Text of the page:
Happy National Hammock Day!

June 22, 2017 11:41 am

Yesterday was the first day of summer, so it's only fitting that today is National Hammock Day. There's no better way to celebrate the summer season than by posting up between two trees for a day of reading, relaxing or snuggling up with the one you love.

Here are some fun facts about hammocks that you might not know.

  • Hammocks were first invented by the Central and South Americans for sleeping off of the ground.
  • Later, hammocks were used by sailors aboard ships to save space and create a more comfortable bed than the hard ground.
  • In the 1920s, hammocks were used by parents to contain babies just learning to crawl.
  • The earliest hammocks were made of tree bark! Since then, hammocks have been made of rope, sisal, palm fronds and other natural materials.
  • The earliest hammocks prevented against disease and attack. Their breathable materials didn't get infected with viruses and disease the way blankets and mattresses did, and because they kept the sleeper elevated off the ground, they protected against bites from snakes, scorpions and other venomous creatures.
  • Styles of hammocks reflect the regions where they originated. For example, the Mayan and Nicaraguan hammocks have a loose weave made from a supportive net, while Brazilian hammocks are made of a cotton fabric that is a bit more durable.

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Happy Summer Solstice, Dahlgren!

June 21, 2017 11:19 am

Today is the Summer Solstice, which marks the first day of summer in the Northern Hemisphere. It's also the longest day of the year for anyone north of the Equator. Here are some fascinating facts about this annual phenomenon.

  • Because the Earth orbits the sun on a tilted axis, the Northern Hemisphere gets more sun exposure between March and September. The peak sunlight is between June 21 and June 22, hence the Summer Solstice.
  • On Tuesday, June 21, most people in America will get 1.5 extra hours of sunlight. This time gets longer the further north you are (for example, Iceland gets about 20 hours of daylight during the Summer Solstice!)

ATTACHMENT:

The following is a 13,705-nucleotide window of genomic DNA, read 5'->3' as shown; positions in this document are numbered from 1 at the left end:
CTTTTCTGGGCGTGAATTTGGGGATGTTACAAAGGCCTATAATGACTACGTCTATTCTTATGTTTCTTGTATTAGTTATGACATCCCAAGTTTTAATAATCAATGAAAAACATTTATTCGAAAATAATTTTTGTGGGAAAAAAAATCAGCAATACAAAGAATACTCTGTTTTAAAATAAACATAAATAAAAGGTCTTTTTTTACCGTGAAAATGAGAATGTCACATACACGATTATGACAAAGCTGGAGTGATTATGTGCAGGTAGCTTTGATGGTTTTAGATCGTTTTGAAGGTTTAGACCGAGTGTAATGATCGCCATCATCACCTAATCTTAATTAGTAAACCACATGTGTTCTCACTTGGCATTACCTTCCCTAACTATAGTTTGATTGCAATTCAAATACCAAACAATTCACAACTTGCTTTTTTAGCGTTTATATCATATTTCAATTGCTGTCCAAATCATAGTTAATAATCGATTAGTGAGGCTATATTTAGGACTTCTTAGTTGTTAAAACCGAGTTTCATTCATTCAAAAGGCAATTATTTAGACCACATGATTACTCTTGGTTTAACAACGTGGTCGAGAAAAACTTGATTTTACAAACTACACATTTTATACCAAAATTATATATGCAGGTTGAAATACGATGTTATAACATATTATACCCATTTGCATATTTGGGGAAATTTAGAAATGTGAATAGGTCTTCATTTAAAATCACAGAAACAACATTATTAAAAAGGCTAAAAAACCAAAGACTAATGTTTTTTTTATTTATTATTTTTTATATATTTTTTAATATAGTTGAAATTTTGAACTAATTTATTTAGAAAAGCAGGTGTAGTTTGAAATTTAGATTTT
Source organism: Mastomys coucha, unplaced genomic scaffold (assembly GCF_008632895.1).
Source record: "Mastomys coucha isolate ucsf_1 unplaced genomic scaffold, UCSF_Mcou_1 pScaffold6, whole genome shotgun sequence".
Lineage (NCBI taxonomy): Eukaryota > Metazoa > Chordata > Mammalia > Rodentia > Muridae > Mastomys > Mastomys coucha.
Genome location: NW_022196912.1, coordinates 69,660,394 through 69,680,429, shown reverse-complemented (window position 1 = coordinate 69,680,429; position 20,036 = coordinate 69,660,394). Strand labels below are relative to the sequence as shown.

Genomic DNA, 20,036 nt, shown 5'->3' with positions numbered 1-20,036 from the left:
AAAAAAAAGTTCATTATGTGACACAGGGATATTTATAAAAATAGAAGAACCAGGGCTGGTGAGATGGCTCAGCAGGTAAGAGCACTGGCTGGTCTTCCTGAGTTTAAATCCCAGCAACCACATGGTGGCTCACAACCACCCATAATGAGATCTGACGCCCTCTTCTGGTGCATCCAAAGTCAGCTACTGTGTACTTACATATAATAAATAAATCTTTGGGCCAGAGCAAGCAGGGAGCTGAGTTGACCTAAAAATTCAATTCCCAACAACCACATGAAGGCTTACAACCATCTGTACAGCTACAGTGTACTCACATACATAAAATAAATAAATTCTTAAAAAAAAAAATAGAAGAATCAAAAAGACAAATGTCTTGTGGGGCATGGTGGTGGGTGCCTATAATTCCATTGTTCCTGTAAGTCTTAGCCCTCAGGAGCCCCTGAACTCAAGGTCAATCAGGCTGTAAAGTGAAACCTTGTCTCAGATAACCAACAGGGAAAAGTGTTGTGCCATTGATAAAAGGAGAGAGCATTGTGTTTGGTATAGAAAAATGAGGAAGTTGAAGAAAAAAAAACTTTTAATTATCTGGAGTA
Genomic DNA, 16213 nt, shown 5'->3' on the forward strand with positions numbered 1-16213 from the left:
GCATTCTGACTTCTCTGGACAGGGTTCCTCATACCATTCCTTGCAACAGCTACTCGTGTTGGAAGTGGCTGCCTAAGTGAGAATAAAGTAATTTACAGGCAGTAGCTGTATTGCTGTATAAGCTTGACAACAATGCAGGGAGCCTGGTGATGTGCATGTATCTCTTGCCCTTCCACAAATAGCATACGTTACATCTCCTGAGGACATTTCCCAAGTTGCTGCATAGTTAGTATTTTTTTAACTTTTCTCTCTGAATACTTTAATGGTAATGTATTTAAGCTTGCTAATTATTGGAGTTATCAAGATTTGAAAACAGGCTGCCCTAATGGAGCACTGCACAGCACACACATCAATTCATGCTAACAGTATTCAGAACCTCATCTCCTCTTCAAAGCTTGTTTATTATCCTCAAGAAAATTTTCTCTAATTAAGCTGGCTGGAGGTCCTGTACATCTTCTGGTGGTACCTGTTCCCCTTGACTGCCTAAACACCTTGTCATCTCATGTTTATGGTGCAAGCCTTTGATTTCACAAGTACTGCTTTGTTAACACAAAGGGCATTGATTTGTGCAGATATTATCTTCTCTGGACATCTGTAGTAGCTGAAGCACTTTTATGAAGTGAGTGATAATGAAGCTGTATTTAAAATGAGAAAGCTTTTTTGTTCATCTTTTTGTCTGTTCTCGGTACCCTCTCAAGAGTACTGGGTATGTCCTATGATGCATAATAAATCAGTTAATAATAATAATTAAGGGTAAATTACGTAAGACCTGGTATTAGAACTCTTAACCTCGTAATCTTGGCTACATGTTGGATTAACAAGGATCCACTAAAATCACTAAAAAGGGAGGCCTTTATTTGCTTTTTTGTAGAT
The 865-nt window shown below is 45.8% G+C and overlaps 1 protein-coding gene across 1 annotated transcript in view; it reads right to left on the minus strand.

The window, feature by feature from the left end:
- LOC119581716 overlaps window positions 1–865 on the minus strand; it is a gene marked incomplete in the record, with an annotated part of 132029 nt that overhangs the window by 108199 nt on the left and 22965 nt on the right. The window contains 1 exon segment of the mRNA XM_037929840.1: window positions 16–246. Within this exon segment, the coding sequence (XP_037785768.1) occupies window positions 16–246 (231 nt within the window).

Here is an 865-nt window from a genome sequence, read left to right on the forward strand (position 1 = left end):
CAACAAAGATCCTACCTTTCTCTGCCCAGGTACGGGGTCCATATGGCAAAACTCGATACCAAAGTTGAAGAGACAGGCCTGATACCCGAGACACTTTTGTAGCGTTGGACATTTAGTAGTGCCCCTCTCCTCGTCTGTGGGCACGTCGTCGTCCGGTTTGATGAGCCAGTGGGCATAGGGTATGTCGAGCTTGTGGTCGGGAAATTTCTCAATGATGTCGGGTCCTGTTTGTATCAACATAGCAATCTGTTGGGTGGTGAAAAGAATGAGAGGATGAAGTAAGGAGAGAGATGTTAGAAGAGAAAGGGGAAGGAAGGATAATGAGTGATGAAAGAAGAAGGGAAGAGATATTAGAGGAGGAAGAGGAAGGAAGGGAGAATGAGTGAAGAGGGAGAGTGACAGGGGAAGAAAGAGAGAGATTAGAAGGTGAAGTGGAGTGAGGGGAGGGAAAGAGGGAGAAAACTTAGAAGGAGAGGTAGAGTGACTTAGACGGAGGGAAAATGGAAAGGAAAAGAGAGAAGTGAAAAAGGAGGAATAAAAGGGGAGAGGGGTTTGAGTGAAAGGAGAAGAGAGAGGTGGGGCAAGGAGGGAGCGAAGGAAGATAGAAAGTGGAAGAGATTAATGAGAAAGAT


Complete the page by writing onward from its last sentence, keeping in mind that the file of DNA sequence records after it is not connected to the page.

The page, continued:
• Just because the Summer Solstice gives us more sunlight doesn't mean that it's the latest sunset or the earliest sunrise of the year.
  • Every year, the Earth's rotation slows slightly due to tidal friction. This means that every year, the days get very, very slightly longer. 4.5 billion years ago it took just 6 hours for the Earth to complete a rotation, while today, of course, it takes 24 hours.
  • Despite the slowing of Earth's rotation, it doesn't mean that each year marks the new longest day in history. This is because there are other factors affecting the rotation besides just tidal friction (including melting glacial ice, geologic activity at the planet's core, earthquakes and more).

The summer solstice is upon us: 7 things to know about the longest day of the year [Vox]

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Happy Flag Day, Dahlgren!

June 14, 2017 11:26 am

June 14 is Flag Day, a holiday that many Americans know little about. This patriotic holiday commemorates the day when our newly founded country adopted our current flag back on June 14, 1777, but it wasn't until 1916 when President Woodrow Wilson maade the hoiday official. In August of 1949, an Act of Congress established Flag Day, but it's still not recognized as an official federal holiday.

Here are some more facts about Flag Day:

  • Pennsylania was the first state to celebrate Flag Day as a state holiday.
  • The oldest Flag Day parade in the country is held in Fairfield, Washington. It began in 1909 or 1910.
  • The earliest written reference to Flag Day is cited in Kansas: a Cyclopedia of State History, published by Standard Publishing Company of Chicago in 1912. It credits George Morris of Hartford, Connecticut using the phrase.
  • In 1885, a schoolteacher named Bernard J. Cigrand held the first recognized formal observance of Flag Day at the Stony Hill School. Later, after he moved to Chicago, he held a public school children's celebration of Flag Day with more than 300,000 children.
  • William T. Kerr, a native of Pittsburgh, founded the American Flag Day Association of Western Pennsylvania in 1888.
  • Today, Americans are encouraged to fly an American flag during the week surrounding Flag Day.
  • Many local government buildings fly their flags and hold ceremonies celebrating the flag's history on Flag Day.

The History Of Flag Day [US Flag]

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